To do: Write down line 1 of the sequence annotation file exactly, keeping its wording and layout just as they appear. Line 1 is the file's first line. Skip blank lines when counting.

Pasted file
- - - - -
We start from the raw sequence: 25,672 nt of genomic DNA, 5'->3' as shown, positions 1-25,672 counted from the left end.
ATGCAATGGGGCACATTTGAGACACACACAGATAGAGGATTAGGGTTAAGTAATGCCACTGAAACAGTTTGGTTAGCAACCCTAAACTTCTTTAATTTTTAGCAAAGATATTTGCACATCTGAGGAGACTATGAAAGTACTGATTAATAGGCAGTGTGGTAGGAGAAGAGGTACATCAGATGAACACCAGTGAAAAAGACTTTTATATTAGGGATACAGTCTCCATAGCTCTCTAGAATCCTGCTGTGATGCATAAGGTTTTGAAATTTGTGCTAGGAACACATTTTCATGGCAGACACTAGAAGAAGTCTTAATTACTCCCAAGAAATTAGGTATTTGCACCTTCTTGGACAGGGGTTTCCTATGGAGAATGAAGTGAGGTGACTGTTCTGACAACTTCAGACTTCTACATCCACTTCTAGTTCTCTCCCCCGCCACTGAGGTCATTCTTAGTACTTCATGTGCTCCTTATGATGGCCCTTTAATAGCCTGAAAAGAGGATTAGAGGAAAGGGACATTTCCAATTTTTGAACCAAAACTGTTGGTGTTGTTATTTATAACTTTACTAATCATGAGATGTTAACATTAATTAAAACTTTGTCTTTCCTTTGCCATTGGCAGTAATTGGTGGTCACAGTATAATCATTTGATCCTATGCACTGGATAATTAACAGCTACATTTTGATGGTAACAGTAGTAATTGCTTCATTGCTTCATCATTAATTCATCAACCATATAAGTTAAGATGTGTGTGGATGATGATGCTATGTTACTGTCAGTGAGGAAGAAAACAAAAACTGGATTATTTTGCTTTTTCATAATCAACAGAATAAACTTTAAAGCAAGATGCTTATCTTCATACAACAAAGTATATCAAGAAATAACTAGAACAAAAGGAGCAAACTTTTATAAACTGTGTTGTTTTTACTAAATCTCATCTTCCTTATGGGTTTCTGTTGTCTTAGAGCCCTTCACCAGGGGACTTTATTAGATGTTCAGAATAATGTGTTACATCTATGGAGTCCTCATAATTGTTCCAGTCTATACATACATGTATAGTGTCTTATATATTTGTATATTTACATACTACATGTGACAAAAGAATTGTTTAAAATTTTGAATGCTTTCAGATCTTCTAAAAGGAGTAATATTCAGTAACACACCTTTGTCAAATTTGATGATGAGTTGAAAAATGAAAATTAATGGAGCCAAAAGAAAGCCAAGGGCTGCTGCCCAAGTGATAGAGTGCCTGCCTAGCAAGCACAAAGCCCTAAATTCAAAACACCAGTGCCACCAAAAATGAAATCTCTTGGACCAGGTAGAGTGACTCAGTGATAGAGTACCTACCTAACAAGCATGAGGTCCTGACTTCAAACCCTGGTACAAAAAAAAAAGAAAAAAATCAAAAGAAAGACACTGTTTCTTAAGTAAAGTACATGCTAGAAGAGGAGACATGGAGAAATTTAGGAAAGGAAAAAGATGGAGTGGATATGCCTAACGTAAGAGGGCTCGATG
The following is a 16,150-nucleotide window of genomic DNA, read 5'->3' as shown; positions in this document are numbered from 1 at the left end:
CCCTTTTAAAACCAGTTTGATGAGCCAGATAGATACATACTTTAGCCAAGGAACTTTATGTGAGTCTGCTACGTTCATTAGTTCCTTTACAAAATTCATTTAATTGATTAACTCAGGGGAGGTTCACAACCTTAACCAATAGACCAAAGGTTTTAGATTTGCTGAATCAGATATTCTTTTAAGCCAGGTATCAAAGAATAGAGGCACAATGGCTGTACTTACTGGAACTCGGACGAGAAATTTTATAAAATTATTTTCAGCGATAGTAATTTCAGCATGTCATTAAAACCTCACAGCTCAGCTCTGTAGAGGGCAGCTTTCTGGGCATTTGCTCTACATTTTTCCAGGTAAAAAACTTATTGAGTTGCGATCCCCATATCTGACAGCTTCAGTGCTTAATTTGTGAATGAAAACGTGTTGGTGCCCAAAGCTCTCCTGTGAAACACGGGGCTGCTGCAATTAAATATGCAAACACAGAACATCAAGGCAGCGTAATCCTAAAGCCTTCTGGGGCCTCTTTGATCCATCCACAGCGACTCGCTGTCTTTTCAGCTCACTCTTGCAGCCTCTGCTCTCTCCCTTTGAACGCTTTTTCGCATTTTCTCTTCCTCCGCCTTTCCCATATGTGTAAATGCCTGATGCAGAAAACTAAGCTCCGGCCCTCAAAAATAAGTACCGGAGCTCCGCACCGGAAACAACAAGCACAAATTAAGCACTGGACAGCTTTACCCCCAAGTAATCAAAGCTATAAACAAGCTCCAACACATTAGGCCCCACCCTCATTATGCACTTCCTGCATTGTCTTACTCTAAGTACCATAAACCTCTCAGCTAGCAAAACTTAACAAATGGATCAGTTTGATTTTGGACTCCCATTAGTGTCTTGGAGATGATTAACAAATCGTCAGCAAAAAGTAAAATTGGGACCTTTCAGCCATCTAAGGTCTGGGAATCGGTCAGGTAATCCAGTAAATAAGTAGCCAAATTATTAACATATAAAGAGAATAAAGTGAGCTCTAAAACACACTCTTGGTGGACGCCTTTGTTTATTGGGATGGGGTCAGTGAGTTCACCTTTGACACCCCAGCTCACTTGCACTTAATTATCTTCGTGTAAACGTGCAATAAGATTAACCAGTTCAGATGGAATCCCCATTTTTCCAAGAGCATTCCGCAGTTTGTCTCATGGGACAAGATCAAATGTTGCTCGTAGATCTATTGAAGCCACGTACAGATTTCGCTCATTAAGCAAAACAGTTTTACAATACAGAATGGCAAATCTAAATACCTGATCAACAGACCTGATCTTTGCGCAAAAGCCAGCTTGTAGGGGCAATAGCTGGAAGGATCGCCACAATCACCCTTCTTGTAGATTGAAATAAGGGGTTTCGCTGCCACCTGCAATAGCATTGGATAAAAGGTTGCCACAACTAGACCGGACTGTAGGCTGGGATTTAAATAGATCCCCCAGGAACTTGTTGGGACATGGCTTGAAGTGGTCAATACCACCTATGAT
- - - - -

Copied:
We start from the raw sequence: 25,672 nt of genomic DNA, 5'->3' as shown, positions 1-25,672 counted from the left end.